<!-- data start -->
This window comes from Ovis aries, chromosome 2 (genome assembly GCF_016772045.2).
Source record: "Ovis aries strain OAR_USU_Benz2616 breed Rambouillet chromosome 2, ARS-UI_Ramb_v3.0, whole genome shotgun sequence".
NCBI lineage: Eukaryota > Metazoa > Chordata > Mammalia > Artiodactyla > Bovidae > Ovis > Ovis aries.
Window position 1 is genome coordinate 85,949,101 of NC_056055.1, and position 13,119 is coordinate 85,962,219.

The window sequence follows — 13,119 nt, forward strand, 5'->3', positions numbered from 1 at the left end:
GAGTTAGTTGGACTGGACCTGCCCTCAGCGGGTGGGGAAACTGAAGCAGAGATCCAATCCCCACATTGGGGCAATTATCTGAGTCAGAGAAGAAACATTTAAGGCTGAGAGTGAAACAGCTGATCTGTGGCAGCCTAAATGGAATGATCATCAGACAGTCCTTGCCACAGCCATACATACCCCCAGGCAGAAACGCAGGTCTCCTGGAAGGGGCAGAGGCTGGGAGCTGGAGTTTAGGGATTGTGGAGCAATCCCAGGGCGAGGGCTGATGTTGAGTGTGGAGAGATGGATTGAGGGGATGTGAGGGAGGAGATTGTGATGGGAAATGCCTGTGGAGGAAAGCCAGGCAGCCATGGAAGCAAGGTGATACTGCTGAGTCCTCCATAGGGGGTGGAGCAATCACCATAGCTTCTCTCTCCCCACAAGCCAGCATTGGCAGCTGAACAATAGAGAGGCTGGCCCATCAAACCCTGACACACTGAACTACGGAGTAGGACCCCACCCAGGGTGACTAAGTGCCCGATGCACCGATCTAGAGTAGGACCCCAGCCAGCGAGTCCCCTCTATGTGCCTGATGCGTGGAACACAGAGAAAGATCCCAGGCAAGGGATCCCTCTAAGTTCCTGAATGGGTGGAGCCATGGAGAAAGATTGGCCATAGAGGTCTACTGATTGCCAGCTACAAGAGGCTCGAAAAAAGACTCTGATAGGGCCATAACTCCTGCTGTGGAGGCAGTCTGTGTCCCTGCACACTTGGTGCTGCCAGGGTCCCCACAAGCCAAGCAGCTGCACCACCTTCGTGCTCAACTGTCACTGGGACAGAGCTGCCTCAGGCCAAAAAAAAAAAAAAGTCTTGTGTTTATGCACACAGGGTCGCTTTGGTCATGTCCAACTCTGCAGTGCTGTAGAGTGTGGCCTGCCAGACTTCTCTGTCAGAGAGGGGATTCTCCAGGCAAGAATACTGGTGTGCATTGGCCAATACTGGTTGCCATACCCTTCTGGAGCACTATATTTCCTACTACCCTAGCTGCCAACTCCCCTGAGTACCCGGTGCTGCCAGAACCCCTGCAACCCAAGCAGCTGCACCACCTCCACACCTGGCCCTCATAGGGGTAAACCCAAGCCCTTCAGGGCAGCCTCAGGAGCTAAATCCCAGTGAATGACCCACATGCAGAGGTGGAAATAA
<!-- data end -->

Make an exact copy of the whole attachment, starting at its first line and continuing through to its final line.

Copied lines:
This window comes from Ovis aries, chromosome 2 (genome assembly GCF_016772045.2).
Source record: "Ovis aries strain OAR_USU_Benz2616 breed Rambouillet chromosome 2, ARS-UI_Ramb_v3.0, whole genome shotgun sequence".
NCBI lineage: Eukaryota > Metazoa > Chordata > Mammalia > Artiodactyla > Bovidae > Ovis > Ovis aries.
Window position 1 is genome coordinate 85,949,101 of NC_056055.1, and position 13,119 is coordinate 85,962,219.

The window sequence follows — 13,119 nt, forward strand, 5'->3', positions numbered from 1 at the left end:
GAGTTAGTTGGACTGGACCTGCCCTCAGCGGGTGGGGAAACTGAAGCAGAGATCCAATCCCCACATTGGGGCAATTATCTGAGTCAGAGAAGAAACATTTAAGGCTGAGAGTGAAACAGCTGATCTGTGGCAGCCTAAATGGAATGATCATCAGACAGTCCTTGCCACAGCCATACATACCCCCAGGCAGAAACGCAGGTCTCCTGGAAGGGGCAGAGGCTGGGAGCTGGAGTTTAGGGATTGTGGAGCAATCCCAGGGCGAGGGCTGATGTTGAGTGTGGAGAGATGGATTGAGGGGATGTGAGGGAGGAGATTGTGATGGGAAATGCCTGTGGAGGAAAGCCAGGCAGCCATGGAAGCAAGGTGATACTGCTGAGTCCTCCATAGGGGGTGGAGCAATCACCATAGCTTCTCTCTCCCCACAAGCCAGCATTGGCAGCTGAACAATAGAGAGGCTGGCCCATCAAACCCTGACACACTGAACTACGGAGTAGGACCCCACCCAGGGTGACTAAGTGCCCGATGCACCGATCTAGAGTAGGACCCCAGCCAGCGAGTCCCCTCTATGTGCCTGATGCGTGGAACACAGAGAAAGATCCCAGGCAAGGGATCCCTCTAAGTTCCTGAATGGGTGGAGCCATGGAGAAAGATTGGCCATAGAGGTCTACTGATTGCCAGCTACAAGAGGCTCGAAAAAAGACTCTGATAGGGCCATAACTCCTGCTGTGGAGGCAGTCTGTGTCCCTGCACACTTGGTGCTGCCAGGGTCCCCACAAGCCAAGCAGCTGCACCACCTTCGTGCTCAACTGTCACTGGGACAGAGCTGCCTCAGGCCAAAAAAAAAAAAAAGTCTTGTGTTTATGCACACAGGGTCGCTTTGGTCATGTCCAACTCTGCAGTGCTGTAGAGTGTGGCCTGCCAGACTTCTCTGTCAGAGAGGGGATTCTCCAGGCAAGAATACTGGTGTGCATTGGCCAATACTGGTTGCCATACCCTTCTGGAGCACTATATTTCCTACTACCCTAGCTGCCAACTCCCCTGAGTACCCGGTGCTGCCAGAACCCCTGCAACCCAAGCAGCTGCACCACCTCCACACCTGGCCCTCATAGGGGTAAACCCAAGCCCTTCAGGGCAGCCTCAGGAGCTAAATCCCAGTGAATGACCCACATGCAGAGGTGGAAATAA